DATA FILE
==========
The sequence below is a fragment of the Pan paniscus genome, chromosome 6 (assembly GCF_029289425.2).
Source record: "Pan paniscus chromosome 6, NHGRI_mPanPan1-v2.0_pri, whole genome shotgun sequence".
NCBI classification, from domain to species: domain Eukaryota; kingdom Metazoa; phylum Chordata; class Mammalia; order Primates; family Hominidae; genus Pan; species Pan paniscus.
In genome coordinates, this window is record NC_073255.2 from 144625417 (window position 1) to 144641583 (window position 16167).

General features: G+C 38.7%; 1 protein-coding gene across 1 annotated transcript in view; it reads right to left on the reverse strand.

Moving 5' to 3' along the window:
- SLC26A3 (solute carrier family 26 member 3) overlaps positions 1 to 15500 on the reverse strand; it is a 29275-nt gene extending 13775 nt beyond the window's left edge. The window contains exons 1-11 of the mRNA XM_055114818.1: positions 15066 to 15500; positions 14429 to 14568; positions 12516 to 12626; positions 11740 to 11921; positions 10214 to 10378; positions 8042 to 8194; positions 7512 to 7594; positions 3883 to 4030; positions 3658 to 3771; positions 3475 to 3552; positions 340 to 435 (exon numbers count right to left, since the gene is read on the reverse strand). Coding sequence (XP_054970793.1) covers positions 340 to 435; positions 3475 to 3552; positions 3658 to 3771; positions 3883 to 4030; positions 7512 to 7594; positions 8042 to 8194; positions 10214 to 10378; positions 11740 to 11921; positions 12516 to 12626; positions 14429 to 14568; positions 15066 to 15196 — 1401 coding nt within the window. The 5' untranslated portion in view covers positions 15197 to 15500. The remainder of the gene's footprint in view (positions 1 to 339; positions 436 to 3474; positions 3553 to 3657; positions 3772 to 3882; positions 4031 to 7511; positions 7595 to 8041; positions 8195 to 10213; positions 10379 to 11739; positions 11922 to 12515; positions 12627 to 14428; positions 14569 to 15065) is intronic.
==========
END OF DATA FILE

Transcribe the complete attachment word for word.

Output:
The sequence below is a fragment of the Pan paniscus genome, chromosome 6 (assembly GCF_029289425.2).
Source record: "Pan paniscus chromosome 6, NHGRI_mPanPan1-v2.0_pri, whole genome shotgun sequence".
NCBI classification, from domain to species: domain Eukaryota; kingdom Metazoa; phylum Chordata; class Mammalia; order Primates; family Hominidae; genus Pan; species Pan paniscus.
In genome coordinates, this window is record NC_073255.2 from 144625417 (window position 1) to 144641583 (window position 16167).

General features: G+C 38.7%; 1 protein-coding gene across 1 annotated transcript in view; it reads right to left on the reverse strand.

Moving 5' to 3' along the window:
- SLC26A3 (solute carrier family 26 member 3) overlaps positions 1 to 15500 on the reverse strand; it is a 29275-nt gene extending 13775 nt beyond the window's left edge. The window contains exons 1-11 of the mRNA XM_055114818.1: positions 15066 to 15500; positions 14429 to 14568; positions 12516 to 12626; positions 11740 to 11921; positions 10214 to 10378; positions 8042 to 8194; positions 7512 to 7594; positions 3883 to 4030; positions 3658 to 3771; positions 3475 to 3552; positions 340 to 435 (exon numbers count right to left, since the gene is read on the reverse strand). Coding sequence (XP_054970793.1) covers positions 340 to 435; positions 3475 to 3552; positions 3658 to 3771; positions 3883 to 4030; positions 7512 to 7594; positions 8042 to 8194; positions 10214 to 10378; positions 11740 to 11921; positions 12516 to 12626; positions 14429 to 14568; positions 15066 to 15196 — 1401 coding nt within the window. The 5' untranslated portion in view covers positions 15197 to 15500. The remainder of the gene's footprint in view (positions 1 to 339; positions 436 to 3474; positions 3553 to 3657; positions 3772 to 3882; positions 4031 to 7511; positions 7595 to 8041; positions 8195 to 10213; positions 10379 to 11739; positions 11922 to 12515; positions 12627 to 14428; positions 14569 to 15065) is intronic.